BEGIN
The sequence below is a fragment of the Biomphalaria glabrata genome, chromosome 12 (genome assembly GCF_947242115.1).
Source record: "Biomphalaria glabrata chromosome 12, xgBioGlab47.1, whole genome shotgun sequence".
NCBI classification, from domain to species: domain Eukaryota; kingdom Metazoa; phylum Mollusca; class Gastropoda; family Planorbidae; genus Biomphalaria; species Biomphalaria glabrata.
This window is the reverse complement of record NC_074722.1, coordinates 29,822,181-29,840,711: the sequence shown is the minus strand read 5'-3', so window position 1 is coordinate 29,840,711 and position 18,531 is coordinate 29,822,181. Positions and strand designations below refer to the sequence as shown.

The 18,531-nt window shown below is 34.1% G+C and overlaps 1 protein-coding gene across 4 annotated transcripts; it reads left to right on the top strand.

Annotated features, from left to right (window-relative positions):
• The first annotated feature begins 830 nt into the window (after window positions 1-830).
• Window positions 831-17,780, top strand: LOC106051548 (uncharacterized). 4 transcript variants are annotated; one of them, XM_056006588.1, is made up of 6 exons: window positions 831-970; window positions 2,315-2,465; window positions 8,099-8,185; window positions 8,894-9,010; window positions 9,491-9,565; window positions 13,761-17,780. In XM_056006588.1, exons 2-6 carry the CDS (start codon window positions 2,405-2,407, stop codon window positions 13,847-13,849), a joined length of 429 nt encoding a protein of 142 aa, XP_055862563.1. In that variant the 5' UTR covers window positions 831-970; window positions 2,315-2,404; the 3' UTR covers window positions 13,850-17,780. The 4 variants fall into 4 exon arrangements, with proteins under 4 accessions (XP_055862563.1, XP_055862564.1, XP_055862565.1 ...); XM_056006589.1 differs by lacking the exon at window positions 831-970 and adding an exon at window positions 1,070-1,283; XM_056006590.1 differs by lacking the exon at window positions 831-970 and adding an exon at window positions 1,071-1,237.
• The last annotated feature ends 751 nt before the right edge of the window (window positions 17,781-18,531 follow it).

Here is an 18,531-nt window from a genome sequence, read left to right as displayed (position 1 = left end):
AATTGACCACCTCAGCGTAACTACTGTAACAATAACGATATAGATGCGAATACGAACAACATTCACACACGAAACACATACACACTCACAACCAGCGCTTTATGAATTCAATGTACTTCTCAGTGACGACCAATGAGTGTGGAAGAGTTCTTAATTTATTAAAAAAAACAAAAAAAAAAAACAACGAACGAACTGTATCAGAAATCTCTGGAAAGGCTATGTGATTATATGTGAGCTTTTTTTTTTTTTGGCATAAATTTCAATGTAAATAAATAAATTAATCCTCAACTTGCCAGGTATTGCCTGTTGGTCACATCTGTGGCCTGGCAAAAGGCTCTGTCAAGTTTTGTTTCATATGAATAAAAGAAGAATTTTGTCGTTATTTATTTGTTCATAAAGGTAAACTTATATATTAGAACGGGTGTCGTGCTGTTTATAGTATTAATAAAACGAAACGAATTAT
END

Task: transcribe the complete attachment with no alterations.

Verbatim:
The sequence below is a fragment of the Biomphalaria glabrata genome, chromosome 12 (genome assembly GCF_947242115.1).
Source record: "Biomphalaria glabrata chromosome 12, xgBioGlab47.1, whole genome shotgun sequence".
NCBI classification, from domain to species: domain Eukaryota; kingdom Metazoa; phylum Mollusca; class Gastropoda; family Planorbidae; genus Biomphalaria; species Biomphalaria glabrata.
This window is the reverse complement of record NC_074722.1, coordinates 29,822,181-29,840,711: the sequence shown is the minus strand read 5'-3', so window position 1 is coordinate 29,840,711 and position 18,531 is coordinate 29,822,181. Positions and strand designations below refer to the sequence as shown.

The 18,531-nt window shown below is 34.1% G+C and overlaps 1 protein-coding gene across 4 annotated transcripts; it reads left to right on the top strand.

Annotated features, from left to right (window-relative positions):
• The first annotated feature begins 830 nt into the window (after window positions 1-830).
• Window positions 831-17,780, top strand: LOC106051548 (uncharacterized). 4 transcript variants are annotated; one of them, XM_056006588.1, is made up of 6 exons: window positions 831-970; window positions 2,315-2,465; window positions 8,099-8,185; window positions 8,894-9,010; window positions 9,491-9,565; window positions 13,761-17,780. In XM_056006588.1, exons 2-6 carry the CDS (start codon window positions 2,405-2,407, stop codon window positions 13,847-13,849), a joined length of 429 nt encoding a protein of 142 aa, XP_055862563.1. In that variant the 5' UTR covers window positions 831-970; window positions 2,315-2,404; the 3' UTR covers window positions 13,850-17,780. The 4 variants fall into 4 exon arrangements, with proteins under 4 accessions (XP_055862563.1, XP_055862564.1, XP_055862565.1 ...); XM_056006589.1 differs by lacking the exon at window positions 831-970 and adding an exon at window positions 1,070-1,283; XM_056006590.1 differs by lacking the exon at window positions 831-970 and adding an exon at window positions 1,071-1,237.
• The last annotated feature ends 751 nt before the right edge of the window (window positions 17,781-18,531 follow it).

Here is an 18,531-nt window from a genome sequence, read left to right as displayed (position 1 = left end):
AATTGACCACCTCAGCGTAACTACTGTAACAATAACGATATAGATGCGAATACGAACAACATTCACACACGAAACACATACACACTCACAACCAGCGCTTTATGAATTCAATGTACTTCTCAGTGACGACCAATGAGTGTGGAAGAGTTCTTAATTTATTAAAAAAAACAAAAAAAAAAAACAACGAACGAACTGTATCAGAAATCTCTGGAAAGGCTATGTGATTATATGTGAGCTTTTTTTTTTTTTGGCATAAATTTCAATGTAAATAAATAAATTAATCCTCAACTTGCCAGGTATTGCCTGTTGGTCACATCTGTGGCCTGGCAAAAGGCTCTGTCAAGTTTTGTTTCATATGAATAAAAGAAGAATTTTGTCGTTATTTATTTGTTCATAAAGGTAAACTTATATATTAGAACGGGTGTCGTGCTGTTTATAGTATTAATAAAACGAAACGAATTAT